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    1. The speed of light *in a vacuum* is a constant ... but light passing through a transparent medium goes slower. The ratio of the vacuum speed to the medium's speed is called its refractive index. R=c/v (v being the "phase velocity" of light in the medium). Water, for example, has a refractive index of 1.33, and the speed of light through it is about 225,000,000 km/second. The speed of light in a vacuum is about 299,000,000 km/sec. The refractive index for air is cited as 1.0003, so the speed of light through air is barely slowed down to 298,900,000 km/sec. Glass has an index of about 1.5, and diamond is 2.4.
      Two Wikipedia pages that discuss this are: https://en.wikipedia.org/wiki/Speed_of_light (especially the "in a medium" sub-section) and https://en.wikipedia.org/wiki/Refractive_index

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    2. c = ~2.99x10^8 m/s, not km/s. c = ~3x10^5 km/s.

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  3. Ha ha, but we are really seeing it! I would think of it as the 'real' sunset based on that. I wonder how they calculate sunrise and sunset times, with that thought in mind. It is also interesting to consider that the direction to the sun at that point in time is geometrically true, even though the elevation to the sun is not.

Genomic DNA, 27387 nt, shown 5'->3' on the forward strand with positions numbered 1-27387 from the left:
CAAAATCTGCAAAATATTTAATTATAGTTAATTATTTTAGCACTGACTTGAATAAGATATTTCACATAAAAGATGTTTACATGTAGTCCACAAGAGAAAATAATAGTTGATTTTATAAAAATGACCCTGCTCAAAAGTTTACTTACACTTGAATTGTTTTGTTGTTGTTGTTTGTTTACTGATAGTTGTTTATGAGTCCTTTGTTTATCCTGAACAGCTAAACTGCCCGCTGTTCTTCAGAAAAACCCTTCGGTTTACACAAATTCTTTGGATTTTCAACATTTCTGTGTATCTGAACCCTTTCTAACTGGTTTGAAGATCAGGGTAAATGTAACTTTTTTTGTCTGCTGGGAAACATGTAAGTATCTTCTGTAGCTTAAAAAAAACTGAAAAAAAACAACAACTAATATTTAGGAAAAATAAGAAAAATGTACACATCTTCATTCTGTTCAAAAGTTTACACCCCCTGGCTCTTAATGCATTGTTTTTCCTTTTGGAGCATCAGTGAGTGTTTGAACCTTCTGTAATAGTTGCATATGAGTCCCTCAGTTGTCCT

Martin Paquette
    Land Surveyor

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  4. With the sun being 93 million miles away and light travelling through space at 186,000 miles per second, that's 500 seconds for the sunlight to reach us (approx, since Earth's orbit is not a circle). That's a little over 8 minutes. So even if we did not have an atmosphere, I think it's correct to say that when the sun appears right on the horizon, it actually is positioned below the horizon.

    However, I had not even given an ounce of consideration to the light-bending of the atmosphere as you described, so now I am more educated, and trust even less of what I see :)

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  5. So, does that mean the sunset "lasts" longer while the sunlight passes through the atmosphere just above the horizon? In other words, the sun moves across the sky at a consistent speed [Earth is rotating at a consistent speed]...but as the sun approaches our horizon, the sunlight lingers as the light bends through our atmospheric lens...correct?

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    1. Yes, and this is also why the sun looks slightly flattened at sunset: The "lower limb" is below where it appears to be more than the upper limb is.

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  6. Hello Dr. Mass,

    What do you make of the fires in the Amazon? Perhaps you can address that issue in an upcoming blog.

    Cheers,

    Bert

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  7. Cliff, I'd like to suggest that this would also be a good place to discuss the "Green Flash" which of course stems from the different wavelengths of light being bent differently. I have looked and looked for this, and only seem a very faint effect. Any hints... sorry this comment is late: I was roaming around in the Rockies...